The Rise of Irezumi in Japan

irezumi exhibition from mario testino in london

Swen Losinsky flew to London to the Hamiltons Gallery to visit Mario Testino’s exhibition “East”. The renowned photographer featured 18 prints that thematizised the rise of Irezumi and compromises two subjects matters; Japanese flowers on golden screens and vividly tattooed men intricately entwined.

Flowers in the floating world

The flower still lifes are inspired by traditional ‘Ukiyo-e‘ (pictures of the floating world), one of the most admired genres of Japanese art and typically created using woodblock prints and painting. Each of the seasonal flowers captured by Testino in this body of work signify distinct ideas, such as truth, splendor, humbleness and sincerity, culminating in a floral display rich in Japanese heritage. Especially women love to have bodysuits with one type of flower. Most used are cherryblossoms, chryanthenum and paeonia.


In contrast to the delicacy of the flowers, Testino photographs boldly tattooed men. Each man was tattooed by the most famous Irezumi tattoo artist in Japan, Horiyoshi III. At the beginning of Meji period, in the late 19th Century, the government outlawed tattoos. Irezumi became associated with criminality and the Yakusa. In portraying the artistry of the tattoos, bodies interlocked, Testino exposes this incredible tradition in all its glory.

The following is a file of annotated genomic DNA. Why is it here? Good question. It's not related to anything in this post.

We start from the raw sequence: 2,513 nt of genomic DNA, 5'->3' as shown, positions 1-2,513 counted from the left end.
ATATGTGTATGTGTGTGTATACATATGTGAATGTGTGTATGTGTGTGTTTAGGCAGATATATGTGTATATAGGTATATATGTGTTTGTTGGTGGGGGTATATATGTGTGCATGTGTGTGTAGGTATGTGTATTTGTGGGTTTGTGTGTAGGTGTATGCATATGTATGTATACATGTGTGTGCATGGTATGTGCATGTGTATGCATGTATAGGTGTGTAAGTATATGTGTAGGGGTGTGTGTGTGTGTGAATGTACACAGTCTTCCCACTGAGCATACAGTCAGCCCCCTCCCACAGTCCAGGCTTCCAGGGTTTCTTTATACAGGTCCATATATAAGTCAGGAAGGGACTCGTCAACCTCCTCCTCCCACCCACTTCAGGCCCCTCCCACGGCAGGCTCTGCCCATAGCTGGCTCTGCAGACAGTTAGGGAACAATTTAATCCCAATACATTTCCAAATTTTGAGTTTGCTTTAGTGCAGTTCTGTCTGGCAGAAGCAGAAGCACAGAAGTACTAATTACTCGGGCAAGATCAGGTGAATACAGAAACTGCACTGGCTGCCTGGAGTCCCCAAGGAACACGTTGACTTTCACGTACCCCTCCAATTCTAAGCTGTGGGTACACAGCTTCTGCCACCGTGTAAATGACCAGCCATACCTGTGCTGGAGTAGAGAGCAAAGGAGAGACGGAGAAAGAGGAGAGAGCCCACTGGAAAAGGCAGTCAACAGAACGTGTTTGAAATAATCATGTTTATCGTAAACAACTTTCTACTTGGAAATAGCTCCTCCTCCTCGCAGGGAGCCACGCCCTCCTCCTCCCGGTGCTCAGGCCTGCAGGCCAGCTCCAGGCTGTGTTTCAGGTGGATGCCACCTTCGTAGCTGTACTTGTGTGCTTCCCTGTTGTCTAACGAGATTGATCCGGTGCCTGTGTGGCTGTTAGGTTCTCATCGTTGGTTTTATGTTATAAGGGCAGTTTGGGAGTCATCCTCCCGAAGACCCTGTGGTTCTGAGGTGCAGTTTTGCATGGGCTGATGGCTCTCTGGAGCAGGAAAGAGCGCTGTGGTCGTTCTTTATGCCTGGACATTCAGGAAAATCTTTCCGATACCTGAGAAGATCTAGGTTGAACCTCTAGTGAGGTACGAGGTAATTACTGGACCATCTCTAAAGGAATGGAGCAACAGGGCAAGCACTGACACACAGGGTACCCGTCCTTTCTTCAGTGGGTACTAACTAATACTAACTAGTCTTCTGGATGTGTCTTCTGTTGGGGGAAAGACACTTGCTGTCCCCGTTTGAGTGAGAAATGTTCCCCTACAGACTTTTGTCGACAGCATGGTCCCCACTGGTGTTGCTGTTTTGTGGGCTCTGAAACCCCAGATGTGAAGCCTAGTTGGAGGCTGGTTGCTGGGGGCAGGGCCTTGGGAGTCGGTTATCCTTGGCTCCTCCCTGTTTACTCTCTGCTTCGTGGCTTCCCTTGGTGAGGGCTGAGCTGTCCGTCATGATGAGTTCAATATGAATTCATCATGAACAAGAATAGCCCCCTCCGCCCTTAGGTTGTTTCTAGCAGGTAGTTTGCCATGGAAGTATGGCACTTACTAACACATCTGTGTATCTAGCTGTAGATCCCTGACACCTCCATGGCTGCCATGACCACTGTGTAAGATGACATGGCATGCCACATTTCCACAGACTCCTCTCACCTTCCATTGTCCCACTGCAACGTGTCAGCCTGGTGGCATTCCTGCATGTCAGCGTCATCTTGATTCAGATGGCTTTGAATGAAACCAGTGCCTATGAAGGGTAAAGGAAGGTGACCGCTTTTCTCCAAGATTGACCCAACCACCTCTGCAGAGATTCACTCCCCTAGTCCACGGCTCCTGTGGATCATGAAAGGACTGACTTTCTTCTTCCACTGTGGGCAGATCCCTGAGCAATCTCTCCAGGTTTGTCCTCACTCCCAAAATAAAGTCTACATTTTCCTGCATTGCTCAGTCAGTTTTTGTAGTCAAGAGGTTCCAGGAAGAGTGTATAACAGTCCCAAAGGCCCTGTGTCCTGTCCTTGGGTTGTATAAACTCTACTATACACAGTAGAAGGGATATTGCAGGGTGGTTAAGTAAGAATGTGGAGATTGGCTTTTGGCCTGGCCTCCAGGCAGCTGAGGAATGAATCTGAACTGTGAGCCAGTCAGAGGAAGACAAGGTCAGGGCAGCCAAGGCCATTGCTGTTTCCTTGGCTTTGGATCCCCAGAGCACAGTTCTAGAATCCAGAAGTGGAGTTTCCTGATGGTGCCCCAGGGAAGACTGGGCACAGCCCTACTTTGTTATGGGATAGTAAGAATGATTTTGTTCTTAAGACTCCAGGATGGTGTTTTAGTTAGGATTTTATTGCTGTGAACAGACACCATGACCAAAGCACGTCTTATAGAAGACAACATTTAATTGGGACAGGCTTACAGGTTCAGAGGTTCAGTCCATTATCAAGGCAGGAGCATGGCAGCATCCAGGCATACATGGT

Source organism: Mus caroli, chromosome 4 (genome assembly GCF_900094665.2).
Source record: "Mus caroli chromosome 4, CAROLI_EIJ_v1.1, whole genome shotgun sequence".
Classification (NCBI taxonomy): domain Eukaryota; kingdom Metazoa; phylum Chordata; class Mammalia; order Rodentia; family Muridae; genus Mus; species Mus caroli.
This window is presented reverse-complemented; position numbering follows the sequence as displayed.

Suikoden and Ukiyo-e

Often seen on bodysuits and big sized tattoos are pictures from the “Ukiyo” , floating world. In 1827, with the rise of ukiyo-e woodblock prints, the artist Utagawa Kuniyoshi decided to make a series of prints. This series was based on a popular book about legendary outlaws called Suikoden. They became wildly popular and people started getting the characters tattooed on their own bodies. Believing that they would take on the strength of the figures. The traditional Japanese tattoo, Irezumi, was born.

Missed it?

If you missed it don’t worry. Swen has a great book about the Suikoden and other great designs from the floating world and the rise of irezumi. The edo period and is such an amazing source of inspiration! If you stop by the shop you will get the chance to have a look at the huge Good Old Times Tattoo private collection about Japanese tattoo designs. In the meanwhile you can chat with Matteo and Swen about the history of each.